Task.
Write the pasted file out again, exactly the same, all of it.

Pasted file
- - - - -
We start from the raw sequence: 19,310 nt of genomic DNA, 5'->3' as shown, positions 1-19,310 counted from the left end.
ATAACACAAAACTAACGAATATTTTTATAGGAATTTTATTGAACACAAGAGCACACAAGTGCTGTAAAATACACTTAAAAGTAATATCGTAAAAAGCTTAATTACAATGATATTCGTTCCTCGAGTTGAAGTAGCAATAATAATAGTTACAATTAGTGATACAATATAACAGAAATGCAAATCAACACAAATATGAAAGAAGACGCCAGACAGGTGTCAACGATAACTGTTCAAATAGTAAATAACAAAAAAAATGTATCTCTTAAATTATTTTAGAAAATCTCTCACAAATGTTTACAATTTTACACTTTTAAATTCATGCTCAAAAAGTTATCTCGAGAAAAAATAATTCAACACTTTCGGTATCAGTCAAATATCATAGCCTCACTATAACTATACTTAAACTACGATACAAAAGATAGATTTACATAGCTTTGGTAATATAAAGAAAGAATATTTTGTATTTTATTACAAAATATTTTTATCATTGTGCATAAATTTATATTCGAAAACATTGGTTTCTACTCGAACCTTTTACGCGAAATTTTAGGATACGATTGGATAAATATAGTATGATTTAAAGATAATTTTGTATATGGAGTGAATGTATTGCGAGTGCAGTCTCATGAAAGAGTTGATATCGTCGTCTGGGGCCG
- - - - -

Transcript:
We start from the raw sequence: 19,310 nt of genomic DNA, 5'->3' as shown, positions 1-19,310 counted from the left end.
ATAACACAAAACTAACGAATATTTTTATAGGAATTTTATTGAACACAAGAGCACACAAGTGCTGTAAAATACACTTAAAAGTAATATCGTAAAAAGCTTAATTACAATGATATTCGTTCCTCGAGTTGAAGTAGCAATAATAATAGTTACAATTAGTGATACAATATAACAGAAATGCAAATCAACACAAATATGAAAGAAGACGCCAGACAGGTGTCAACGATAACTGTTCAAATAGTAAATAACAAAAAAAATGTATCTCTTAAATTATTTTAGAAAATCTCTCACAAATGTTTACAATTTTACACTTTTAAATTCATGCTCAAAAAGTTATCTCGAGAAAAAATAATTCAACACTTTCGGTATCAGTCAAATATCATAGCCTCACTATAACTATACTTAAACTACGATACAAAAGATAGATTTACATAGCTTTGGTAATATAAAGAAAGAATATTTTGTATTTTATTACAAAATATTTTTATCATTGTGCATAAATTTATATTCGAAAACATTGGTTTCTACTCGAACCTTTTACGCGAAATTTTAGGATACGATTGGATAAATATAGTATGATTTAAAGATAATTTTGTATATGGAGTGAATGTATTGCGAGTGCAGTCTCATGAAAGAGTTGATATCGTCGTCTGGGGCCG